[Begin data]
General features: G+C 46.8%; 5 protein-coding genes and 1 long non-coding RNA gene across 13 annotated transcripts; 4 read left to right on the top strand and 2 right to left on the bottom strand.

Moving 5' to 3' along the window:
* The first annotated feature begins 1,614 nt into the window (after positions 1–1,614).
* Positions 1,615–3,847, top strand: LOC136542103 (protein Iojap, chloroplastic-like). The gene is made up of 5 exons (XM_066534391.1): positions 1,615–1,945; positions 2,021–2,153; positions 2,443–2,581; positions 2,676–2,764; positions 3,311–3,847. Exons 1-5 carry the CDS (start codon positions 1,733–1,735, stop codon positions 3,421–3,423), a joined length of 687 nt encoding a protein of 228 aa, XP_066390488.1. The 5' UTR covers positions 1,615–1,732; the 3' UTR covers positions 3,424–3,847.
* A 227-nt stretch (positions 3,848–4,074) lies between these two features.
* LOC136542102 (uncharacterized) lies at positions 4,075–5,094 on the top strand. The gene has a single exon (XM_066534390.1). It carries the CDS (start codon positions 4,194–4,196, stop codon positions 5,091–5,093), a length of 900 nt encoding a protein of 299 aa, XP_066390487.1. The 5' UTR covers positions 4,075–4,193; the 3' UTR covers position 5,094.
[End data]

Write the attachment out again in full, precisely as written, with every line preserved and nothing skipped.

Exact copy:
General features: G+C 46.8%; 5 protein-coding genes and 1 long non-coding RNA gene across 13 annotated transcripts; 4 read left to right on the top strand and 2 right to left on the bottom strand.

Moving 5' to 3' along the window:
* The first annotated feature begins 1,614 nt into the window (after positions 1–1,614).
* Positions 1,615–3,847, top strand: LOC136542103 (protein Iojap, chloroplastic-like). The gene is made up of 5 exons (XM_066534391.1): positions 1,615–1,945; positions 2,021–2,153; positions 2,443–2,581; positions 2,676–2,764; positions 3,311–3,847. Exons 1-5 carry the CDS (start codon positions 1,733–1,735, stop codon positions 3,421–3,423), a joined length of 687 nt encoding a protein of 228 aa, XP_066390488.1. The 5' UTR covers positions 1,615–1,732; the 3' UTR covers positions 3,424–3,847.
* A 227-nt stretch (positions 3,848–4,074) lies between these two features.
* LOC136542102 (uncharacterized) lies at positions 4,075–5,094 on the top strand. The gene has a single exon (XM_066534390.1). It carries the CDS (start codon positions 4,194–4,196, stop codon positions 5,091–5,093), a length of 900 nt encoding a protein of 299 aa, XP_066390487.1. The 5' UTR covers positions 4,075–4,193; the 3' UTR covers position 5,094.